Terrorism is an enduring, persistent, worldwide threat to the nation and the readiness of the Army. Army forces must seek to understand the threat and effects a terrorist attack could have on Army personnel and the Army’s warfighting capability.
Anti-Terrorism plans and programs must assess, detect, defend, warn, and recover from a full range of terrorist tactics to ensure readiness and the safety of all Army personnel, families, and assets.
Part of assessing and detecting a threat is sharing information across many levels. The Army Threat Integration Center (ARTIC) collaborates with the Army Criminal Investigation Command (CID) and the Army Intelligence Center to analyze and disseminate threat information to protect personnel and assets worldwide.
The Fort McCoy Threat Working Group (TWG) receives a daily terrorism summary, a weekly ARTIC Criminal and Terrorist Intelligence Report, an ARTIC Quarterly Threat Assessment, an annual Threat to the Army Assessment, and additional updates based on any current threats.
Additionally the TWG receives threat updates from the Wisconsin Statewide Intelligence Center, Wisconsin Joint Terrorism Task Force, Wisconsin National Guard, Wisconsin Air National Guard, Wisconsin State Patrol, and local law-enforcement agencies. The TWG utilizes the threat information to develop the annual All-Hazards Threat Assessment (AHTA).
The community can assist by reporting suspicious activity or behavior.
Use the “See Something, Say Something” motto to do something by calling 911 or local law enforcement or reporting to iWatch or iSalute. Listed below are some of suspicious activities and behaviors to watch out for and report.
• Seeking information: Questioning people or otherwise seeking information at a level beyond mere curiosity about a public or private event or particular facets of a facility’s or building’s purpose, operations, security procedures, etc.
• Testing or probing security: Deliberate interactions with or challenges to installations, personnel, or systems that reveal physical, personnel, or cybersecurity capabilities.
• Recruiting/financing: Providing direct financial support to operations teams and contacts or building operations teams and contacts or compiling personnel data, banking data, or travel data.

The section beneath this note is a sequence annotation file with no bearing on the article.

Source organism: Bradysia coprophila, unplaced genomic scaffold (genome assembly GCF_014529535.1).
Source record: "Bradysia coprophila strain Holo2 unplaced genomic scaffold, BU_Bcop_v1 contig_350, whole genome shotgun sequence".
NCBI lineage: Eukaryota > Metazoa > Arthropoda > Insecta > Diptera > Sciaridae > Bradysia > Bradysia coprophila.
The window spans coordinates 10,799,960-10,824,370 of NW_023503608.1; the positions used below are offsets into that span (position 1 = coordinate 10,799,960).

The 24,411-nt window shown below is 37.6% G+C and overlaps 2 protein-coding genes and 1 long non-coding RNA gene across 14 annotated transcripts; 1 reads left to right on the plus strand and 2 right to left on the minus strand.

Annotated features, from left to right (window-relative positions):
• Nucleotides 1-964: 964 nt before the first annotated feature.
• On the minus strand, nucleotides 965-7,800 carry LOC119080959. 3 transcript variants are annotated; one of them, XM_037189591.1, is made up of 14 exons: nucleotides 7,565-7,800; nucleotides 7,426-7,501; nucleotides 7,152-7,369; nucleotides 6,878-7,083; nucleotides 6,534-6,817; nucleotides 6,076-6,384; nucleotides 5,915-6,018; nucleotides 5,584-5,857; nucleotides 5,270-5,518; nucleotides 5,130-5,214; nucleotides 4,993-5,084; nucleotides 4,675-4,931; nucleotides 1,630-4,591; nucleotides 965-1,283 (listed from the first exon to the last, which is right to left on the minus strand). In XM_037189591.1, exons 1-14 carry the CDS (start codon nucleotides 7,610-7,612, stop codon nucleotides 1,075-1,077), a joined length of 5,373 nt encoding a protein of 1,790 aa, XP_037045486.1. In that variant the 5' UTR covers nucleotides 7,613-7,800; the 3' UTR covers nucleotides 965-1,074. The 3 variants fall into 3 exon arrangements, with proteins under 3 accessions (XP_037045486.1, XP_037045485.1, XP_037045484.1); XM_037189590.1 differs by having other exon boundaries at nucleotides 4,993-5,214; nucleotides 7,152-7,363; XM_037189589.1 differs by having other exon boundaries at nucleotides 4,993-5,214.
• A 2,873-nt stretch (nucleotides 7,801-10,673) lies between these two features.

• Photography: Taking pictures or video of people, facilities, buildings, or infrastructure in an unusual or surreptitious manner that would arouse suspicion of terrorism or other criminal activity in a reasonable person. Examples include taking pictures or video of infrequently used access points or personnel performing security functions.
• Observation/surveillance: Demonstrating unusual or prolonged interest in facilities, buildings, or infrastructure beyond mere casual or professional interest and in a manner that would arouse suspicion of terrorism or other criminal activity in a reasonable person.
• Material acquisition/storage: Acquisition and/or storage of unusual quantities of materials such as cellphones, pagers, radio control toys or controllers; fuel, chemicals, or toxic materials; and timers or other triggering devices.
• Acquisition of expertise: Attempts to obtain or conduct training or otherwise obtain knowledge or skills in security concepts, military weapons or tactics, or other unusual capabilities in a manner that would arouse suspicion of terrorism or other criminality in a reasonable person.
• Weapons collection: Collecting unusual numbers or types of weapons, including explosives, chemicals, and other destructive materials. Evidence of detonations or other residue, wounds, or chemical burns that would arouse suspicion of terrorism or other criminal activity in a reasonable person.
For more information about threats, antiterrorism-awareness training, reporting suspicious activity, iWatch, iSalute, or other antiterrorism-related issues, call your installation Antiterrorism Office.
(Article prepared by the Fort McCoy Antiterrorism Office.)